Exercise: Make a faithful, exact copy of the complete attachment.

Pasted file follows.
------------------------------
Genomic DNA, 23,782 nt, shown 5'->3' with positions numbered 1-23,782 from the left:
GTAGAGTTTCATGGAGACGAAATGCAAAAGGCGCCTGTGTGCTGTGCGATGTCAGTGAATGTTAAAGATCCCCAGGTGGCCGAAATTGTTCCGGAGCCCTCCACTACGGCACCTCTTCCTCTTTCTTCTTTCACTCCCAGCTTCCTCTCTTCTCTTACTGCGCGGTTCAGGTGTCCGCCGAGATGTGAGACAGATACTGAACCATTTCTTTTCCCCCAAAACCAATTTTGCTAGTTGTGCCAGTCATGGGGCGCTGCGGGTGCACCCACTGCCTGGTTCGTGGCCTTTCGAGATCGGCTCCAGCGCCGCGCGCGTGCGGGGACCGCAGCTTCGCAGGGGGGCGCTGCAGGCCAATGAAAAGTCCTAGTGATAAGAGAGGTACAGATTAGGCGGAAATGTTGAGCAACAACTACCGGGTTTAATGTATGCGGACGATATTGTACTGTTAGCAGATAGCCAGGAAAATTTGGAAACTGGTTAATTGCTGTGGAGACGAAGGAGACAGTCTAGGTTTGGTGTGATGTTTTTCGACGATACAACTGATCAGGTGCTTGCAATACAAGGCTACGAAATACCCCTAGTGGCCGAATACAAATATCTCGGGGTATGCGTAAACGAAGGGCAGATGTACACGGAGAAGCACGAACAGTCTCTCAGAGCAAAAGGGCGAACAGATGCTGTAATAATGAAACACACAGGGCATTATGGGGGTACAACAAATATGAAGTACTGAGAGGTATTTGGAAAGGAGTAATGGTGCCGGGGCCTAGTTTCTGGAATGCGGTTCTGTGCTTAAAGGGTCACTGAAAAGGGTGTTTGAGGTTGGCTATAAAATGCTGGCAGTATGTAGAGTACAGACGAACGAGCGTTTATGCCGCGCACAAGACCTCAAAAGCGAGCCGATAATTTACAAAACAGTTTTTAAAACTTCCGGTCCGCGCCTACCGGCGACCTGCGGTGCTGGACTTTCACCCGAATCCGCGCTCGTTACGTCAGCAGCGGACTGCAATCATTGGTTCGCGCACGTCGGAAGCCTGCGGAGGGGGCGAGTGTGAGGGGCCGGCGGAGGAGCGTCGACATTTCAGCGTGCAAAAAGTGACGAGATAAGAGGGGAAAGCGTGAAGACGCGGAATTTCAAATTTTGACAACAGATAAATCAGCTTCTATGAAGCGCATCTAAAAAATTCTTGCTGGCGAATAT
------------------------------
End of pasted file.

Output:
Genomic DNA, 23,782 nt, shown 5'->3' with positions numbered 1-23,782 from the left:
GTAGAGTTTCATGGAGACGAAATGCAAAAGGCGCCTGTGTGCTGTGCGATGTCAGTGAATGTTAAAGATCCCCAGGTGGCCGAAATTGTTCCGGAGCCCTCCACTACGGCACCTCTTCCTCTTTCTTCTTTCACTCCCAGCTTCCTCTCTTCTCTTACTGCGCGGTTCAGGTGTCCGCCGAGATGTGAGACAGATACTGAACCATTTCTTTTCCCCCAAAACCAATTTTGCTAGTTGTGCCAGTCATGGGGCGCTGCGGGTGCACCCACTGCCTGGTTCGTGGCCTTTCGAGATCGGCTCCAGCGCCGCGCGCGTGCGGGGACCGCAGCTTCGCAGGGGGGCGCTGCAGGCCAATGAAAAGTCCTAGTGATAAGAGAGGTACAGATTAGGCGGAAATGTTGAGCAACAACTACCGGGTTTAATGTATGCGGACGATATTGTACTGTTAGCAGATAGCCAGGAAAATTTGGAAACTGGTTAATTGCTGTGGAGACGAAGGAGACAGTCTAGGTTTGGTGTGATGTTTTTCGACGATACAACTGATCAGGTGCTTGCAATACAAGGCTACGAAATACCCCTAGTGGCCGAATACAAATATCTCGGGGTATGCGTAAACGAAGGGCAGATGTACACGGAGAAGCACGAACAGTCTCTCAGAGCAAAAGGGCGAACAGATGCTGTAATAATGAAACACACAGGGCATTATGGGGGTACAACAAATATGAAGTACTGAGAGGTATTTGGAAAGGAGTAATGGTGCCGGGGCCTAGTTTCTGGAATGCGGTTCTGTGCTTAAAGGGTCACTGAAAAGGGTGTTTGAGGTTGGCTATAAAATGCTGGCAGTATGTAGAGTACAGACGAACGAGCGTTTATGCCGCGCACAAGACCTCAAAAGCGAGCCGATAATTTACAAAACAGTTTTTAAAACTTCCGGTCCGCGCCTACCGGCGACCTGCGGTGCTGGACTTTCACCCGAATCCGCGCTCGTTACGTCAGCAGCGGACTGCAATCATTGGTTCGCGCACGTCGGAAGCCTGCGGAGGGGGCGAGTGTGAGGGGCCGGCGGAGGAGCGTCGACATTTCAGCGTGCAAAAAGTGACGAGATAAGAGGGGAAAGCGTGAAGACGCGGAATTTCAAATTTTGACAACAGATAAATCAGCTTCTATGAAGCGCATCTAAAAAATTCTTGCTGGCGAATAT